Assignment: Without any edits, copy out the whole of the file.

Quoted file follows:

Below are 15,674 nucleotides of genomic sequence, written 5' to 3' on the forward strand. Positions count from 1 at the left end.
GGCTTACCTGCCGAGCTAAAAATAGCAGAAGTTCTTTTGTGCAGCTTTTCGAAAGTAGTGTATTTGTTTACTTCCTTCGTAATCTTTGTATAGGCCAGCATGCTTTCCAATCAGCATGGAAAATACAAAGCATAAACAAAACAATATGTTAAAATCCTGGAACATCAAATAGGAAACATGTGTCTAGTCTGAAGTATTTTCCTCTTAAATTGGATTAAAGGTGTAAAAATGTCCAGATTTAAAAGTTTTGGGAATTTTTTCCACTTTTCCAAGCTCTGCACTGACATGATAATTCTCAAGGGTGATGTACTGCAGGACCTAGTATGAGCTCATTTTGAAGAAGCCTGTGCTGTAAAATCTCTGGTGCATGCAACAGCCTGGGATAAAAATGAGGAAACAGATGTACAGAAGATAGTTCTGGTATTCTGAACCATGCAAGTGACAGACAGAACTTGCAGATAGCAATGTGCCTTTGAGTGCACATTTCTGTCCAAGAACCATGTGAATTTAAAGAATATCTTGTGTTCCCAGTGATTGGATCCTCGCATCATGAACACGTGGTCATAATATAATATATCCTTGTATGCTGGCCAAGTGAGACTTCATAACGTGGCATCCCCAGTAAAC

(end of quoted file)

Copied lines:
Below are 15,674 nucleotides of genomic sequence, written 5' to 3' on the forward strand. Positions count from 1 at the left end.
GGCTTACCTGCCGAGCTAAAAATAGCAGAAGTTCTTTTGTGCAGCTTTTCGAAAGTAGTGTATTTGTTTACTTCCTTCGTAATCTTTGTATAGGCCAGCATGCTTTCCAATCAGCATGGAAAATACAAAGCATAAACAAAACAATATGTTAAAATCCTGGAACATCAAATAGGAAACATGTGTCTAGTCTGAAGTATTTTCCTCTTAAATTGGATTAAAGGTGTAAAAATGTCCAGATTTAAAAGTTTTGGGAATTTTTTCCACTTTTCCAAGCTCTGCACTGACATGATAATTCTCAAGGGTGATGTACTGCAGGACCTAGTATGAGCTCATTTTGAAGAAGCCTGTGCTGTAAAATCTCTGGTGCATGCAACAGCCTGGGATAAAAATGAGGAAACAGATGTACAGAAGATAGTTCTGGTATTCTGAACCATGCAAGTGACAGACAGAACTTGCAGATAGCAATGTGCCTTTGAGTGCACATTTCTGTCCAAGAACCATGTGAATTTAAAGAATATCTTGTGTTCCCAGTGATTGGATCCTCGCATCATGAACACGTGGTCATAATATAATATATCCTTGTATGCTGGCCAAGTGAGACTTCATAACGTGGCATCCCCAGTAAAC